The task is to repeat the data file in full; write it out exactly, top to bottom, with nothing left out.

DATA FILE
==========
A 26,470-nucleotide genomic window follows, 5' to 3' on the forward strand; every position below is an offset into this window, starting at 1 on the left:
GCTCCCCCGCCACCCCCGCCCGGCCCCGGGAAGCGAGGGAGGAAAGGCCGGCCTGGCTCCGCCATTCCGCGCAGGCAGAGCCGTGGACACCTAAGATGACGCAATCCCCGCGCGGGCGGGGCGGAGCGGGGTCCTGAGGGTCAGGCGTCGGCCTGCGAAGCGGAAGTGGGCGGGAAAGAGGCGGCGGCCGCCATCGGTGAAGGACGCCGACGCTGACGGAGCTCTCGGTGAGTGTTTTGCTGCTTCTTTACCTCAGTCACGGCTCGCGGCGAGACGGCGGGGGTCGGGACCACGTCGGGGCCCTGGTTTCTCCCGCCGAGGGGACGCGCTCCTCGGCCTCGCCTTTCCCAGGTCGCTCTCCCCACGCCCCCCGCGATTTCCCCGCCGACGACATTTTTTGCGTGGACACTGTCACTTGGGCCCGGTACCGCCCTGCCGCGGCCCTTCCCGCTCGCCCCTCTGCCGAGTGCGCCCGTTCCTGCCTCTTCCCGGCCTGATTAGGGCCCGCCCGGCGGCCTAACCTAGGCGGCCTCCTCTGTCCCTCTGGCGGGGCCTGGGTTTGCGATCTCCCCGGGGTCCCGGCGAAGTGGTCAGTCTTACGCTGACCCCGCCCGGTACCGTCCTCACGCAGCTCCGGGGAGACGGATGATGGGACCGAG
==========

A 26,470-nucleotide genomic window follows, 5' to 3' on the forward strand; every position below is an offset into this window, starting at 1 on the left:
GCTCCCCCGCCACCCCCGCCCGGCCCCGGGAAGCGAGGGAGGAAAGGCCGGCCTGGCTCCGCCATTCCGCGCAGGCAGAGCCGTGGACACCTAAGATGACGCAATCCCCGCGCGGGCGGGGCGGAGCGGGGTCCTGAGGGTCAGGCGTCGGCCTGCGAAGCGGAAGTGGGCGGGAAAGAGGCGGCGGCCGCCATCGGTGAAGGACGCCGACGCTGACGGAGCTCTCGGTGAGTGTTTTGCTGCTTCTTTACCTCAGTCACGGCTCGCGGCGAGACGGCGGGGGTCGGGACCACGTCGGGGCCCTGGTTTCTCCCGCCGAGGGGACGCGCTCCTCGGCCTCGCCTTTCCCAGGTCGCTCTCCCCACGCCCCCCGCGATTTCCCCGCCGACGACATTTTTTGCGTGGACACTGTCACTTGGGCCCGGTACCGCCCTGCCGCGGCCCTTCCCGCTCGCCCCTCTGCCGAGTGCGCCCGTTCCTGCCTCTTCCCGGCCTGATTAGGGCCCGCCCGGCGGCCTAACCTAGGCGGCCTCCTCTGTCCCTCTGGCGGGGCCTGGGTTTGCGATCTCCCCGGGGTCCCGGCGAAGTGGTCAGTCTTACGCTGACCCCGCCCGGTACCGTCCTCACGCAGCTCCGGGGAGACGGATGATGGGACCGAG